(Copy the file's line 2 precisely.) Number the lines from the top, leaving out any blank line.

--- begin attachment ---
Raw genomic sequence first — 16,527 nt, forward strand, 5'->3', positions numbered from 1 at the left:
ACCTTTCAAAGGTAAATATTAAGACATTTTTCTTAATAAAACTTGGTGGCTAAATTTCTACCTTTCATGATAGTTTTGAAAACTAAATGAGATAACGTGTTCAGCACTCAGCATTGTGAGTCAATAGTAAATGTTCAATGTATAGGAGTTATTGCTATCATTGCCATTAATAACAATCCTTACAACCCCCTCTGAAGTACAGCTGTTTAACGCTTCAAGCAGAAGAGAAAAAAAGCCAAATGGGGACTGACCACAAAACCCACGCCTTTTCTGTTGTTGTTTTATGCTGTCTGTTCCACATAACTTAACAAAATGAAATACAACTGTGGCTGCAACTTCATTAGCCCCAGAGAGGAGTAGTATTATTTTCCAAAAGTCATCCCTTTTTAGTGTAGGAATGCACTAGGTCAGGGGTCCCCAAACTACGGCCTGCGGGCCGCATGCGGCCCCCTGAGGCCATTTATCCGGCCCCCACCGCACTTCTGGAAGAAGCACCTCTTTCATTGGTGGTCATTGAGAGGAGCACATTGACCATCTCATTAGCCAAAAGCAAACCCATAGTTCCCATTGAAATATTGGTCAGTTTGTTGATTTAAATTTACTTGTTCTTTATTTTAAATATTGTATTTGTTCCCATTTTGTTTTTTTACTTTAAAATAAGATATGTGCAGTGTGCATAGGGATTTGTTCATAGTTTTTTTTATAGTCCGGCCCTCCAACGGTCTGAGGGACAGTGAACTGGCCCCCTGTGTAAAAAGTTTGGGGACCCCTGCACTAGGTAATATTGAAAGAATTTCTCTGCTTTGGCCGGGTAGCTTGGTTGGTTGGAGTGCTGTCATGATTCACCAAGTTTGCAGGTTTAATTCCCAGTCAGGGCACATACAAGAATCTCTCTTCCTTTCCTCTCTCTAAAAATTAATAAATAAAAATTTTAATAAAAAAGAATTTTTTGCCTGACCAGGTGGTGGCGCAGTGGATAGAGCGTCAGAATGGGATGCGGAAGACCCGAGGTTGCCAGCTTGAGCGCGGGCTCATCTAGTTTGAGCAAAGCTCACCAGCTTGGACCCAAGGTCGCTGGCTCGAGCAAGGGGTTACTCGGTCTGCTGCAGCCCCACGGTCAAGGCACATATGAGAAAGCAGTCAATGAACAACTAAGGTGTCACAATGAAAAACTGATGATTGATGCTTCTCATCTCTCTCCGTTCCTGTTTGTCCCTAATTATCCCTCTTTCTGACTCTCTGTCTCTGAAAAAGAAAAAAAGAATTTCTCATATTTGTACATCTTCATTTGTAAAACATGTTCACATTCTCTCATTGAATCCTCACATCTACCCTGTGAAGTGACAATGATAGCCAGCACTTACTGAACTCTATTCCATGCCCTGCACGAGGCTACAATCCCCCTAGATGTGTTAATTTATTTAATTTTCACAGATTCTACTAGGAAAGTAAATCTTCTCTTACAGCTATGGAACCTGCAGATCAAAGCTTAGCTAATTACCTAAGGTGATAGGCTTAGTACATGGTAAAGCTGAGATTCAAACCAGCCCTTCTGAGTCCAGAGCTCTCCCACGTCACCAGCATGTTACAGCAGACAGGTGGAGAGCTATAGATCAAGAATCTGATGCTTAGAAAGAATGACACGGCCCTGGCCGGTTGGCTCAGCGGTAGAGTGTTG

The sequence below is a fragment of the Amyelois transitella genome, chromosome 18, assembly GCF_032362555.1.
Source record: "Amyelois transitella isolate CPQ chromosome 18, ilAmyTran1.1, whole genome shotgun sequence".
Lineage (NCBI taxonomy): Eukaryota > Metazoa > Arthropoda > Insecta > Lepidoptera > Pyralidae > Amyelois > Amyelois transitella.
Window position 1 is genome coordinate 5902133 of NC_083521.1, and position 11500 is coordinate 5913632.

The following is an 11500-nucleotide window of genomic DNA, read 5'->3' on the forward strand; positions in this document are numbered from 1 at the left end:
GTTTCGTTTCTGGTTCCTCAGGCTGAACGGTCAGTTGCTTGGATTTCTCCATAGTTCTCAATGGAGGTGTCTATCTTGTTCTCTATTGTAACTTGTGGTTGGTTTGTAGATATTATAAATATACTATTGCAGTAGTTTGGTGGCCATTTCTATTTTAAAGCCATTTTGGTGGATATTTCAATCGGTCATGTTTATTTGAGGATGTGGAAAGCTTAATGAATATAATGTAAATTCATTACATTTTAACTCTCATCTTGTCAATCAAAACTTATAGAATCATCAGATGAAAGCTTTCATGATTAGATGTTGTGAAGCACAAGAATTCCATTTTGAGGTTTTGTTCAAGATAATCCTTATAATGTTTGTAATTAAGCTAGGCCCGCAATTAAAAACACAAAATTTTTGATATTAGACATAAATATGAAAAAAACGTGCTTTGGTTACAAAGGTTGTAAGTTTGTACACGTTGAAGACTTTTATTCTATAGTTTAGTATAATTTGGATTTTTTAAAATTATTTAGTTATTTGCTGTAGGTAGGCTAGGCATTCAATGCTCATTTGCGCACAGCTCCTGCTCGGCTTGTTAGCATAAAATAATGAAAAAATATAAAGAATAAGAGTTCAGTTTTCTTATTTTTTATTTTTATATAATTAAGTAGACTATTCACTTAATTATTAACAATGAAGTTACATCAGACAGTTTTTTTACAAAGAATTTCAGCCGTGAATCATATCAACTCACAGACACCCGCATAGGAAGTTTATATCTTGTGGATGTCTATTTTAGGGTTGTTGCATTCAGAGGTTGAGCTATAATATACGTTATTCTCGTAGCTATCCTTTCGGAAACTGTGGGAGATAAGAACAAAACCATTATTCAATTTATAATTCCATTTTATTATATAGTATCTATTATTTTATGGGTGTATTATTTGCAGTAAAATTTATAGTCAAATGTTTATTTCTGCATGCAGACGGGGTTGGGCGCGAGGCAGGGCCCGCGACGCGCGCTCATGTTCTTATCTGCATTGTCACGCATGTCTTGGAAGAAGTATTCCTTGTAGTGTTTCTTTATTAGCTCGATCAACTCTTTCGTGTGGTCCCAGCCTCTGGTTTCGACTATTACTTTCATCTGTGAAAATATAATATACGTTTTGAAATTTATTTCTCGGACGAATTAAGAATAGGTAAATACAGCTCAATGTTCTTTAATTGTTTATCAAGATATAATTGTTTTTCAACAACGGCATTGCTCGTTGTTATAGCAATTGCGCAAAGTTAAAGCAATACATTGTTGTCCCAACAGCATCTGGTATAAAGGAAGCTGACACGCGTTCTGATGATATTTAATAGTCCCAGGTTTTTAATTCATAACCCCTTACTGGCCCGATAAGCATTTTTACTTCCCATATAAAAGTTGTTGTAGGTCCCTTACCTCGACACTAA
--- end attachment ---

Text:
ACCTTTCAAAGGTAAATATTAAGACATTTTTCTTAATAAAACTTGGTGGCTAAATTTCTACCTTTCATGATAGTTTTGAAAACTAAATGAGATAACGTGTTCAGCACTCAGCATTGTGAGTCAATAGTAAATGTTCAATGTATAGGAGTTATTGCTATCATTGCCATTAATAACAATCCTTACAACCCCCTCTGAAGTACAGCTGTTTAACGCTTCAAGCAGAAGAGAAAAAAAGCCAAATGGGGACTGACCACAAAACCCACGCCTTTTCTGTTGTTGTTTTATGCTGTCTGTTCCACATAACTTAACAAAATGAAATACAACTGTGGCTGCAACTTCATTAGCCCCAGAGAGGAGTAGTATTATTTTCCAAAAGTCATCCCTTTTTAGTGTAGGAATGCACTAGGTCAGGGGTCCCCAAACTACGGCCTGCGGGCCGCATGCGGCCCCCTGAGGCCATTTATCCGGCCCCCACCGCACTTCTGGAAGAAGCACCTCTTTCATTGGTGGTCATTGAGAGGAGCACATTGACCATCTCATTAGCCAAAAGCAAACCCATAGTTCCCATTGAAATATTGGTCAGTTTGTTGATTTAAATTTACTTGTTCTTTATTTTAAATATTGTATTTGTTCCCATTTTGTTTTTTTACTTTAAAATAAGATATGTGCAGTGTGCATAGGGATTTGTTCATAGTTTTTTTTATAGTCCGGCCCTCCAACGGTCTGAGGGACAGTGAACTGGCCCCCTGTGTAAAAAGTTTGGGGACCCCTGCACTAGGTAATATTGAAAGAATTTCTCTGCTTTGGCCGGGTAGCTTGGTTGGTTGGAGTGCTGTCATGATTCACCAAGTTTGCAGGTTTAATTCCCAGTCAGGGCACATACAAGAATCTCTCTTCCTTTCCTCTCTCTAAAAATTAATAAATAAAAATTTTAATAAAAAAGAATTTTTTGCCTGACCAGGTGGTGGCGCAGTGGATAGAGCGTCAGAATGGGATGCGGAAGACCCGAGGTTGCCAGCTTGAGCGCGGGCTCATCTAGTTTGAGCAAAGCTCACCAGCTTGGACCCAAGGTCGCTGGCTCGAGCAAGGGGTTACTCGGTCTGCTGCAGCCCCACGGTCAAGGCACATATGAGAAAGCAGTCAATGAACAACTAAGGTGTCACAATGAAAAACTGATGATTGATGCTTCTCATCTCTCTCCGTTCCTGTTTGTCCCTAATTATCCCTCTTTCTGACTCTCTGTCTCTGAAAAAGAAAAAAAGAATTTCTCATATTTGTACATCTTCATTTGTAAAACATGTTCACATTCTCTCATTGAATCCTCACATCTACCCTGTGAAGTGACAATGATAGCCAGCACTTACTGAACTCTATTCCATGCCCTGCACGAGGCTACAATCCCCCTAGATGTGTTAATTTATTTAATTTTCACAGATTCTACTAGGAAAGTAAATCTTCTCTTACAGCTATGGAACCTGCAGATCAAAGCTTAGCTAATTACCTAAGGTGATAGGCTTAGTACATGGTAAAGCTGAGATTCAAACCAGCCCTTCTGAGTCCAGAGCTCTCCCACGTCACCAGCATGTTACAGCAGACAGGTGGAGAGCTATAGATCAAGAATCTGATGCTTAGAAAGAATGACACGGCCCTGGCCGGTTGGCTCAGCGGTAGAGTGTTG